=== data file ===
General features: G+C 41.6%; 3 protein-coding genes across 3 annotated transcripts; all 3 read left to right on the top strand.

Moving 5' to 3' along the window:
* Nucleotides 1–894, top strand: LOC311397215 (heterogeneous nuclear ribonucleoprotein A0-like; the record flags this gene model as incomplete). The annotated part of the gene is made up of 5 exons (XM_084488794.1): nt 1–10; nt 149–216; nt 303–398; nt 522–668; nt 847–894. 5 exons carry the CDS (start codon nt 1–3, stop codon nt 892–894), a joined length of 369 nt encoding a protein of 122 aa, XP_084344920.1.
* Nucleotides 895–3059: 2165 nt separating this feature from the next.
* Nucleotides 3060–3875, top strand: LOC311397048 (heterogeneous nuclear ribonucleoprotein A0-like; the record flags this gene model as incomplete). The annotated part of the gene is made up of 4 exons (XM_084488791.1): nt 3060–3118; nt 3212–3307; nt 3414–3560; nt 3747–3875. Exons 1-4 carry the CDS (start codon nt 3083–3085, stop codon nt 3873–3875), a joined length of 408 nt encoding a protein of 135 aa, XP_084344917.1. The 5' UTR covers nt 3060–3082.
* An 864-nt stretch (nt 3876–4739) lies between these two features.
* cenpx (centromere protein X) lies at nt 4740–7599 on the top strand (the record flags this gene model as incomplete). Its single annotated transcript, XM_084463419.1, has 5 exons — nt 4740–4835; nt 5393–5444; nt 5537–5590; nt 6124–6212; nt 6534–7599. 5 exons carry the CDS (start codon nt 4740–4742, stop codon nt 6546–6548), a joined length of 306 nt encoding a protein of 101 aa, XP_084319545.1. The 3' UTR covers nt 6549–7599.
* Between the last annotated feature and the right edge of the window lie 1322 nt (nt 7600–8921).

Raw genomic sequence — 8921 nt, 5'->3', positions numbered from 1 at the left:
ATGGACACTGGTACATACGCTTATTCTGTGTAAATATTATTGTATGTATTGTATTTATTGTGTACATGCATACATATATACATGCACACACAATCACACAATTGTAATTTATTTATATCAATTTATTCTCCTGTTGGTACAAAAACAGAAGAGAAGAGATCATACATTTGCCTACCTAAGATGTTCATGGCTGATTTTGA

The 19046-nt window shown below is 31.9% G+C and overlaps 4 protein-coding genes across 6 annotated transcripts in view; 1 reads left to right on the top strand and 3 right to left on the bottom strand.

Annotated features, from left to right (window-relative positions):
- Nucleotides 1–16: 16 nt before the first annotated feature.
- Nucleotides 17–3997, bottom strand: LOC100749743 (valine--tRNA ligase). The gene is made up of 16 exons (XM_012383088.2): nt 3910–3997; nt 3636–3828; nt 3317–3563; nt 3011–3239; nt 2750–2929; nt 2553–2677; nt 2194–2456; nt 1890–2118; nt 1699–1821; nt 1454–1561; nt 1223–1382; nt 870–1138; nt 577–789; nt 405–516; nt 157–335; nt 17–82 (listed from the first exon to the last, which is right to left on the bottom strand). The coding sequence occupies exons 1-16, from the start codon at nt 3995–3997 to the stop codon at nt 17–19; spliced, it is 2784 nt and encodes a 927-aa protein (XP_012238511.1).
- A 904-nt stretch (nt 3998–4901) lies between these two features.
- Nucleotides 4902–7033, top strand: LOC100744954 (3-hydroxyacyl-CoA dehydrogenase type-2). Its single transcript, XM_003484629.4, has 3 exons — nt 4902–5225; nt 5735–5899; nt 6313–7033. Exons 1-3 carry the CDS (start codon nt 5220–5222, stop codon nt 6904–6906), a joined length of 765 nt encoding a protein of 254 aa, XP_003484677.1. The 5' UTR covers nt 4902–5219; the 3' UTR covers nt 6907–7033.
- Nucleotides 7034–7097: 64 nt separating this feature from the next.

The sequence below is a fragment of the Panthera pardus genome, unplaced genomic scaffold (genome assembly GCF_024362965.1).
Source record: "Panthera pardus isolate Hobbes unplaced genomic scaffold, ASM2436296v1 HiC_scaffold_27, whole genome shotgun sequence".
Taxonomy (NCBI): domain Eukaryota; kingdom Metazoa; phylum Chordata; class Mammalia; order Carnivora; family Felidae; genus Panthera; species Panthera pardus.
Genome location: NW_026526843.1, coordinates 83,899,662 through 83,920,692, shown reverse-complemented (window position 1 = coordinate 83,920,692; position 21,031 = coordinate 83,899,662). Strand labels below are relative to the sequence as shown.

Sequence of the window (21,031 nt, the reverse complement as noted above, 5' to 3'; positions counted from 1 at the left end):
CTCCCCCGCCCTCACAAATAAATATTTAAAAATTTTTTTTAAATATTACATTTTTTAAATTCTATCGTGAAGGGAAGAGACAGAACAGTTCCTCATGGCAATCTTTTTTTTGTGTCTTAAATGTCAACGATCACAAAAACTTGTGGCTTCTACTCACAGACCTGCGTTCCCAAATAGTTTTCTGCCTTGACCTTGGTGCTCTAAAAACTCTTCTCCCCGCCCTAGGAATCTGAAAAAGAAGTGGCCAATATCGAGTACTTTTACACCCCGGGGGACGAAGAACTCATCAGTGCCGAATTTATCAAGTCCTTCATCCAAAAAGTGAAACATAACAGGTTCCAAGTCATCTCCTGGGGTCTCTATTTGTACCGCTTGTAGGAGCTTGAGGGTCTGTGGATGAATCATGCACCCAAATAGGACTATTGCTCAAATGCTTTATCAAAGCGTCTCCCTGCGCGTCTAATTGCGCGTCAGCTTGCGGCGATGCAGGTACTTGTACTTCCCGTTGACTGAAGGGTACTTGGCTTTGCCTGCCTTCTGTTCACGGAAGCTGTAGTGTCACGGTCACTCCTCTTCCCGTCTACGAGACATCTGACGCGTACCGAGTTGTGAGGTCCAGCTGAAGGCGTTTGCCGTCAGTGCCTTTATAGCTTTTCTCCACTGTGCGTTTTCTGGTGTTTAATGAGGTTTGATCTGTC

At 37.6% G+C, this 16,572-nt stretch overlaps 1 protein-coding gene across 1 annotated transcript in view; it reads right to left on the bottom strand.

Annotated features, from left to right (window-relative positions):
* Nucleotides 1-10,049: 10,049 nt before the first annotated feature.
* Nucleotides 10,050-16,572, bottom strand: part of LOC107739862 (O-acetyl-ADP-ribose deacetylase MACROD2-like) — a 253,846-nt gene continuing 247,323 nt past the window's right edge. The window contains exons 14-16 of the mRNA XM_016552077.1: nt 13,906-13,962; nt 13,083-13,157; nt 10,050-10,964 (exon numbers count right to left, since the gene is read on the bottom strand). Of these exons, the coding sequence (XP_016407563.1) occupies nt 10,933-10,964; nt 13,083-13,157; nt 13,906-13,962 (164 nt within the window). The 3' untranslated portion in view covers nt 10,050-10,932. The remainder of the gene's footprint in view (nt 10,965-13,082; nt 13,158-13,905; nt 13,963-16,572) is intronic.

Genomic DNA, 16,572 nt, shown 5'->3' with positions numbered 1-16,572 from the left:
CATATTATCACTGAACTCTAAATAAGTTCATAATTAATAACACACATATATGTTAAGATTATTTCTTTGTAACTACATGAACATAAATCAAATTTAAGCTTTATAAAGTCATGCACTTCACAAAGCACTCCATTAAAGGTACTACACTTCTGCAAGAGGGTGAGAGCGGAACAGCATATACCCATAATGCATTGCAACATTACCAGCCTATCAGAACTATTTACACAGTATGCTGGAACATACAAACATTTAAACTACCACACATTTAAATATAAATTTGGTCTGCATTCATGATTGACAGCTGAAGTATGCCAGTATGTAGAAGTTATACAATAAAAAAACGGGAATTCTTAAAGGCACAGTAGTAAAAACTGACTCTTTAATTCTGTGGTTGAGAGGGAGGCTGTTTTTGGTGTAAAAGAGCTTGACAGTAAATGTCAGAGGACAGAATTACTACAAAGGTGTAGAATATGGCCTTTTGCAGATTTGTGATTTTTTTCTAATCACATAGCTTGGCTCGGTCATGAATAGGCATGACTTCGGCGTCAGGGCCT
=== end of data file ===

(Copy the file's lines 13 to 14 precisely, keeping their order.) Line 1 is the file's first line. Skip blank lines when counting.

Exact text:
- Nucleotides 1–16: 16 nt before the first annotated feature.
- Nucleotides 17–3997, bottom strand: LOC100749743 (valine--tRNA ligase). The gene is made up of 16 exons (XM_012383088.2): nt 3910–3997; nt 3636–3828; nt 3317–3563; nt 3011–3239; nt 2750–2929; nt 2553–2677; nt 2194–2456; nt 1890–2118; nt 1699–1821; nt 1454–1561; nt 1223–1382; nt 870–1138; nt 577–789; nt 405–516; nt 157–335; nt 17–82 (listed from the first exon to the last, which is right to left on the bottom strand). The coding sequence occupies exons 1-16, from the start codon at nt 3995–3997 to the stop codon at nt 17–19; spliced, it is 2784 nt and encodes a 927-aa protein (XP_012238511.1).